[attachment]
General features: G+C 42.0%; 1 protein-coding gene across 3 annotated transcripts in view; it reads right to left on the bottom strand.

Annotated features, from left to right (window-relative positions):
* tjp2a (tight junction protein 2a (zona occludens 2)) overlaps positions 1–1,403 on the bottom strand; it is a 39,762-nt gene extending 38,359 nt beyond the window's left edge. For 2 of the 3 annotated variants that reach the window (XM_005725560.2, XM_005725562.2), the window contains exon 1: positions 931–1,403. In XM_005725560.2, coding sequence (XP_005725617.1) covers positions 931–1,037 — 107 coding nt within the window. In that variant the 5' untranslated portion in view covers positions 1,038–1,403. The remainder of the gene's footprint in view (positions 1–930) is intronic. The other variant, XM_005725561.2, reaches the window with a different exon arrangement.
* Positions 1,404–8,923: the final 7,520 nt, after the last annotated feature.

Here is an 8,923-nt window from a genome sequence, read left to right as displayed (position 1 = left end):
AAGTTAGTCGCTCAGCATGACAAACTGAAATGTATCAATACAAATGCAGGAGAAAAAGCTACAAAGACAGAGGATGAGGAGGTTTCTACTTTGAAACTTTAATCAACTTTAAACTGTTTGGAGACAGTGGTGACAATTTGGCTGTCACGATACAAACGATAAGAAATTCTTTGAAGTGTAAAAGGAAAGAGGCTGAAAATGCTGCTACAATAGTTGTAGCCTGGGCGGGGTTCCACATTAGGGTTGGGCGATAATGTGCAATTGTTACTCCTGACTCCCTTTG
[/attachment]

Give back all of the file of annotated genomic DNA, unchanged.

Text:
General features: G+C 42.0%; 1 protein-coding gene across 3 annotated transcripts in view; it reads right to left on the bottom strand.

Annotated features, from left to right (window-relative positions):
* tjp2a (tight junction protein 2a (zona occludens 2)) overlaps positions 1–1,403 on the bottom strand; it is a 39,762-nt gene extending 38,359 nt beyond the window's left edge. For 2 of the 3 annotated variants that reach the window (XM_005725560.2, XM_005725562.2), the window contains exon 1: positions 931–1,403. In XM_005725560.2, coding sequence (XP_005725617.1) covers positions 931–1,037 — 107 coding nt within the window. In that variant the 5' untranslated portion in view covers positions 1,038–1,403. The remainder of the gene's footprint in view (positions 1–930) is intronic. The other variant, XM_005725561.2, reaches the window with a different exon arrangement.
* Positions 1,404–8,923: the final 7,520 nt, after the last annotated feature.

Here is an 8,923-nt window from a genome sequence, read left to right as displayed (position 1 = left end):
AAGTTAGTCGCTCAGCATGACAAACTGAAATGTATCAATACAAATGCAGGAGAAAAAGCTACAAAGACAGAGGATGAGGAGGTTTCTACTTTGAAACTTTAATCAACTTTAAACTGTTTGGAGACAGTGGTGACAATTTGGCTGTCACGATACAAACGATAAGAAATTCTTTGAAGTGTAAAAGGAAAGAGGCTGAAAATGCTGCTACAATAGTTGTAGCCTGGGCGGGGTTCCACATTAGGGTTGGGCGATAATGTGCAATTGTTACTCCTGACTCCCTTTG